At first I thought AI might be a good option for us. AI has a number of advantages: It’s a lot cheaper than IVF. It’s also far less invasive. (There will be a lot of gaps in my knowledge around talking about fertility for a number of reasons – most obvious among them: I’m not a fertility specialist. Another reason: It feels like we discussed the various fertility options a long time ago. Last but not least, I’m quite sleep deprived and everything feels more difficult when you’re short on sleep, including remembering details. So back to that gap in knowledge…) AI is less invasive than IVF as it doesn’t involve any operations. I can’t remember if there’s a non-hormone option and a hormone option. I think there is but I can’t be sure since Jess and I never went down this route. We also didn’t shy away from hormones (a personal choice). We were quite the opposite: We told our doctor – give us whatever hormones you need to give us the best possible chance of a healthy pregnancy.

I thought AI would be a good option for us because I’m a very optimistic person. The stories of AI working first or second time are wonderful (and easy, if easy can ever be associated with fertility). But there are a fair amount of stories of couples or individuals trying 5 or 6 times. When you have experienced the long (read excruciating) wait until you can do a pregnancy test with each AI/IVF cycle, you will understand that going through that 5 or 6 times would be horrendous. Jess and I knew couples in both categories: The “lucky” first-timers and those that had to go through AI 6 times before switching to IVF.

One of the main reasons we opted for IVF is because we decided to use a sperm donor from a USA sperm bank. This meant that each vial cost a lot (exchange rate, shipping it here and so on). Although AI is a lot cheaper than IVF, the expensive vials had to be taken into account. Then there’s the success rates. IVF has a much higher success rate than IVF. I won’t go into percentages here because I don’t know them and if I Google them, the figures may not be accurate as there are so many variables. Another reason we skipped AI and went straight to IVF (that sounds like monopoly): with IVF we could ‘bulk’ fertilise eggs. That is, one vial could be used to fertilise 15 retrieved eggs, for example. This, as compared to AI where you use a vial every time you make an attempt. Our vials cost a lot. We couldn’t be willy nilly (pun intended) with them. If we had free healthy sperm (like some heterosexual couples) we would have definitely given AI quite a few goes before moving on to IVF.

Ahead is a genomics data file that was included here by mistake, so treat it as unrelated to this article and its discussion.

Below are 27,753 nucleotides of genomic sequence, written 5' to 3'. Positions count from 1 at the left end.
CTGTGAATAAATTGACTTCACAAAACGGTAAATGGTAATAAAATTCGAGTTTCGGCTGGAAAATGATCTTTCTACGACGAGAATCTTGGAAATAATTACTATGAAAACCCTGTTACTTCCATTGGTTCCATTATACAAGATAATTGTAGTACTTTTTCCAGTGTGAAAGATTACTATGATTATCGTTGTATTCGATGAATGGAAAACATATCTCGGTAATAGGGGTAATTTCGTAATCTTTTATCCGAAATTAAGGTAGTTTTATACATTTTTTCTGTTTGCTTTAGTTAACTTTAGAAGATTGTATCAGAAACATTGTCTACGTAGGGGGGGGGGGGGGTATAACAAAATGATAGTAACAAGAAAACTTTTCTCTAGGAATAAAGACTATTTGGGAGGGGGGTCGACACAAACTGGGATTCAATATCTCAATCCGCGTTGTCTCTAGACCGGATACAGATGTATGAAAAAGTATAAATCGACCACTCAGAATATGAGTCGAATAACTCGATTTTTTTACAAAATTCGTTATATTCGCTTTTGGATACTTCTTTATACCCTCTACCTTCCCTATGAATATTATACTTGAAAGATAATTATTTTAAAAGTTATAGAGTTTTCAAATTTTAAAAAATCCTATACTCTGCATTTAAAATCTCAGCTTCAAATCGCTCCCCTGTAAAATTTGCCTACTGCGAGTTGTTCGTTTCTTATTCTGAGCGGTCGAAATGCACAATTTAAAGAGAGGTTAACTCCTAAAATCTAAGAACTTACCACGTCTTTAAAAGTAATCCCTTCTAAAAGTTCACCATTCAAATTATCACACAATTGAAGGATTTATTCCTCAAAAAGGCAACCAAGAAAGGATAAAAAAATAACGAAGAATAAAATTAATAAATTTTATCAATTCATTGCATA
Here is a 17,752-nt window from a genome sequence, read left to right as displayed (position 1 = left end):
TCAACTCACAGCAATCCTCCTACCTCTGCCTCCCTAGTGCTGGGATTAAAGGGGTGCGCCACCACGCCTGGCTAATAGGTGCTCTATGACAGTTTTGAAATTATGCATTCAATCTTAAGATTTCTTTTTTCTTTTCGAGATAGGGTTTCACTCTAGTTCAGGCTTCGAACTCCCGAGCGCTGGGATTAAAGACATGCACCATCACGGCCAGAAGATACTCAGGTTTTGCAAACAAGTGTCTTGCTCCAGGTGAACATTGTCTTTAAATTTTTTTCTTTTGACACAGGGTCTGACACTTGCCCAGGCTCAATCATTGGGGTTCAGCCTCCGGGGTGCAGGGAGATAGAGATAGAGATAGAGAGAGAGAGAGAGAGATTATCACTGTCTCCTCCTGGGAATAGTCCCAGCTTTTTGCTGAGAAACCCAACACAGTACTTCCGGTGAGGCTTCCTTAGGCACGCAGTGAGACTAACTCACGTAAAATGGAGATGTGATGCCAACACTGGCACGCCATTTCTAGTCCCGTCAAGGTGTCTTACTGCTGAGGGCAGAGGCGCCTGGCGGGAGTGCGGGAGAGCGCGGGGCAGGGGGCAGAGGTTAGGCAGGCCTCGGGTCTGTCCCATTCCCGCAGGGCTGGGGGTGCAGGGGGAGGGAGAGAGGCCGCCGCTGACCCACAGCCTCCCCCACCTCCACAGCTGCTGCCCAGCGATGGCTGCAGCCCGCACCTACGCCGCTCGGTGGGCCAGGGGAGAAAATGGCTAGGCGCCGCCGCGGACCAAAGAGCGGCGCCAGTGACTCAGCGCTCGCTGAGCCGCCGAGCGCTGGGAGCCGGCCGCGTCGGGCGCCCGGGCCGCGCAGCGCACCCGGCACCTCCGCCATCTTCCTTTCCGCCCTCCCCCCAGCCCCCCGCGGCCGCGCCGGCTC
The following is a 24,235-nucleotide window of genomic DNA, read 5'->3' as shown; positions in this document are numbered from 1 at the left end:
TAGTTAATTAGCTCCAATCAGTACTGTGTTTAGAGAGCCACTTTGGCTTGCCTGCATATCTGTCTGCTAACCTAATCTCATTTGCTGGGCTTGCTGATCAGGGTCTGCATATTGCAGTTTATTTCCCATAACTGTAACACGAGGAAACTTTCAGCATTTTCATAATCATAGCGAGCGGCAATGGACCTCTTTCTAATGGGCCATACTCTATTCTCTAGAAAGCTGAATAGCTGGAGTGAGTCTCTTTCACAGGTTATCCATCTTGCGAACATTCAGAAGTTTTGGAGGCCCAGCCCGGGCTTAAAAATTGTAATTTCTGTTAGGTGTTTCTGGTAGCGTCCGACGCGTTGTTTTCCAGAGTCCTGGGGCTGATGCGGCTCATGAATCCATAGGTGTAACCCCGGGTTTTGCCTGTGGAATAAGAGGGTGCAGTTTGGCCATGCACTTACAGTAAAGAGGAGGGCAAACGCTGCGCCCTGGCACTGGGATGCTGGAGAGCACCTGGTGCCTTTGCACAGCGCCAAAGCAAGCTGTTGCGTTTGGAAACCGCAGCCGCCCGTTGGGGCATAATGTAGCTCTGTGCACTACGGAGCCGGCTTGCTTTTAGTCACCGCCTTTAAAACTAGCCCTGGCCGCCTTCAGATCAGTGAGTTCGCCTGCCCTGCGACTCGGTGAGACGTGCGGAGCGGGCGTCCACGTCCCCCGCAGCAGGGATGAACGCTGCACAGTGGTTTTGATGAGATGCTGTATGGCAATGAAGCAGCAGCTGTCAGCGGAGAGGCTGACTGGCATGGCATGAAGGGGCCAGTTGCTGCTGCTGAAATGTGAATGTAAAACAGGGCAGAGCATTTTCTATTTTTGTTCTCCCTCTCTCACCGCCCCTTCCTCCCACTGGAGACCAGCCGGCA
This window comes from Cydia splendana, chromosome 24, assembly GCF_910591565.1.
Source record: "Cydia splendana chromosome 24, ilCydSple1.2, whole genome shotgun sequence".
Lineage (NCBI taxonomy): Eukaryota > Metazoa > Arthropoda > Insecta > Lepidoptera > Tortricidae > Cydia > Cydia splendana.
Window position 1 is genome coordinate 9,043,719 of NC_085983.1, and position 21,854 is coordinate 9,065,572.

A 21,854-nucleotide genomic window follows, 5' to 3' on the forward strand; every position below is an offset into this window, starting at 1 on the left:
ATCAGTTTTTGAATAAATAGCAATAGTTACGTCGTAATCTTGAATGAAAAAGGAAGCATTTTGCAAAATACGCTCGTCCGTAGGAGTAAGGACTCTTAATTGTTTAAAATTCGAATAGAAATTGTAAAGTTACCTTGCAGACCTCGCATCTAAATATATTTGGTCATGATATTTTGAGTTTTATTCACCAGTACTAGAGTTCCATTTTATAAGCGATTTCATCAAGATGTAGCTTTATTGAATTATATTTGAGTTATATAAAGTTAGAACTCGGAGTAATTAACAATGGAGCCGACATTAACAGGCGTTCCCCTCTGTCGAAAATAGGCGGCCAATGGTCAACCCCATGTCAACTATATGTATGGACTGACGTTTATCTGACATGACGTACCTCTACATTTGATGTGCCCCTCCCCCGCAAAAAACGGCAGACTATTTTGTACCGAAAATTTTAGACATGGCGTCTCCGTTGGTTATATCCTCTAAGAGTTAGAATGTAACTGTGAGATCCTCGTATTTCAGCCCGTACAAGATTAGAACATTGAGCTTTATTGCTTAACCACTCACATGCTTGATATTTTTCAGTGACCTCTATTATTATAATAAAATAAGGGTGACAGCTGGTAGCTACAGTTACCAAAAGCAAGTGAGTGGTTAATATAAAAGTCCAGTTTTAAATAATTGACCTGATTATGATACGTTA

Oh and another reason we went right to IVF: Our ideal scenario would have been reciprocal IVF, which means I wanted to carry a baby genetically linked to Jess. From the way I phrased that sentence you probably picked up that that is not what happened. That’s another thing about fertility ‘journeys’. They don’t often play out the way you imagine they will. We were fortunate enough to get that advice before we began our journey. My dad happened to have a school friend that became a fertility doctor in the states and he was kind enough to have a video call with us. He told us that couples often have a very precise plan about how things are going to unfold and they learn that they have to adapt along the way. That is certainly true for us and our idea of reciprocal IVF.

I thought of another reason. (You see, this is the thing with fertility, there are so many considerations to factor in). We knew we wanted at least two children. We could maybe ‘get away’ with AI for our first but by the time we tried for our second, we’d be older and our fertility would’ve followed the graph downhill and so we thought the safest option for us was to freeze embryoes. That way, we wouldn’t be relying on our future selves to produce good quality eggs – we’d go get them ‘now’ and use them later.

But I think I’m getting ahead of myself… Let’s go back to the beginning. And I suppose the true beginning is that Jess has always wanted to have children. And I have always wanted to have children. We established that very early on. When I say early on, I mean that we established this even before we met. How? Over WhatsApp. You see Jess and I were set up and Jess cancelled on me 6 times before we finally met (a whole other story). Months passed before we actually met in person, and in those days and weeks, Jess and I got to chatting. Slowly at first and then frequently, and then we chatted on most days. One of the things that came up: Do you want children? Not in a ‘do you want to have my children’ kind of a way, but as an independent question: In your life, do you want to have children. We both did. (I remember having this discussion (unrelated to Jess) with a friend of mine. How do you approach the topic of children when you’re dating at a certain age and don’t really want to invest in someone who doesn’t want children. You just straight up ask, my friend said. And we did (Jess and I). We asked. And the answer was a strong yes.